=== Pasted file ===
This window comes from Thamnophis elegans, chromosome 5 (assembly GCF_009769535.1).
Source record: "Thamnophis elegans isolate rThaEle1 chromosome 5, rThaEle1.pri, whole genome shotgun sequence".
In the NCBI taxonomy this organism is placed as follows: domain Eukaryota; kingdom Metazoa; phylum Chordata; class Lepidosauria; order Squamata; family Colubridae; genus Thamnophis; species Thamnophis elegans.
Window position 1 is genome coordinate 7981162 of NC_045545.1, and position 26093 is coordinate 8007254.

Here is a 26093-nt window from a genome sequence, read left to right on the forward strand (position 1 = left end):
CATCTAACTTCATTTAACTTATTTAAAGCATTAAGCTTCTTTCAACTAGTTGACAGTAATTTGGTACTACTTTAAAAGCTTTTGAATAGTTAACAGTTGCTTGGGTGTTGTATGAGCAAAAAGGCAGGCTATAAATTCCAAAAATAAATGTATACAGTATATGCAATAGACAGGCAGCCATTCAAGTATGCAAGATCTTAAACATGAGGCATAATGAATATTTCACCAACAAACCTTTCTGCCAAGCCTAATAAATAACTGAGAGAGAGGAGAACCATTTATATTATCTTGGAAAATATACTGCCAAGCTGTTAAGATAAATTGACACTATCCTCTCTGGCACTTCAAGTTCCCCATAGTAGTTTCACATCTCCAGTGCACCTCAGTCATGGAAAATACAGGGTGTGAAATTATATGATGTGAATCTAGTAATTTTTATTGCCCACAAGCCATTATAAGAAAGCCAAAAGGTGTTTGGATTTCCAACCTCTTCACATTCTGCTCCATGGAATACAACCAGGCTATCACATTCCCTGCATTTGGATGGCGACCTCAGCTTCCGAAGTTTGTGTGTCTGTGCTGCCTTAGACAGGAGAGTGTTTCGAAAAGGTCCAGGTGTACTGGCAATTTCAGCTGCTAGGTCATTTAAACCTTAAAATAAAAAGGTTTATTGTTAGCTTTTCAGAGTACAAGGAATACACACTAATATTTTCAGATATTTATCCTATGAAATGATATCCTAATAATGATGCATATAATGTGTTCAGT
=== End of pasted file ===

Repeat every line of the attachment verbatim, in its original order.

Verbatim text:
This window comes from Thamnophis elegans, chromosome 5 (assembly GCF_009769535.1).
Source record: "Thamnophis elegans isolate rThaEle1 chromosome 5, rThaEle1.pri, whole genome shotgun sequence".
In the NCBI taxonomy this organism is placed as follows: domain Eukaryota; kingdom Metazoa; phylum Chordata; class Lepidosauria; order Squamata; family Colubridae; genus Thamnophis; species Thamnophis elegans.
Window position 1 is genome coordinate 7981162 of NC_045545.1, and position 26093 is coordinate 8007254.

Here is a 26093-nt window from a genome sequence, read left to right on the forward strand (position 1 = left end):
CATCTAACTTCATTTAACTTATTTAAAGCATTAAGCTTCTTTCAACTAGTTGACAGTAATTTGGTACTACTTTAAAAGCTTTTGAATAGTTAACAGTTGCTTGGGTGTTGTATGAGCAAAAAGGCAGGCTATAAATTCCAAAAATAAATGTATACAGTATATGCAATAGACAGGCAGCCATTCAAGTATGCAAGATCTTAAACATGAGGCATAATGAATATTTCACCAACAAACCTTTCTGCCAAGCCTAATAAATAACTGAGAGAGAGGAGAACCATTTATATTATCTTGGAAAATATACTGCCAAGCTGTTAAGATAAATTGACACTATCCTCTCTGGCACTTCAAGTTCCCCATAGTAGTTTCACATCTCCAGTGCACCTCAGTCATGGAAAATACAGGGTGTGAAATTATATGATGTGAATCTAGTAATTTTTATTGCCCACAAGCCATTATAAGAAAGCCAAAAGGTGTTTGGATTTCCAACCTCTTCACATTCTGCTCCATGGAATACAACCAGGCTATCACATTCCCTGCATTTGGATGGCGACCTCAGCTTCCGAAGTTTGTGTGTCTGTGCTGCCTTAGACAGGAGAGTGTTTCGAAAAGGTCCAGGTGTACTGGCAATTTCAGCTGCTAGGTCATTTAAACCTTAAAATAAAAAGGTTTATTGTTAGCTTTTCAGAGTACAAGGAATACACACTAATATTTTCAGATATTTATCCTATGAAATGATATCCTAATAATGATGCATATAATGTGTTCAGT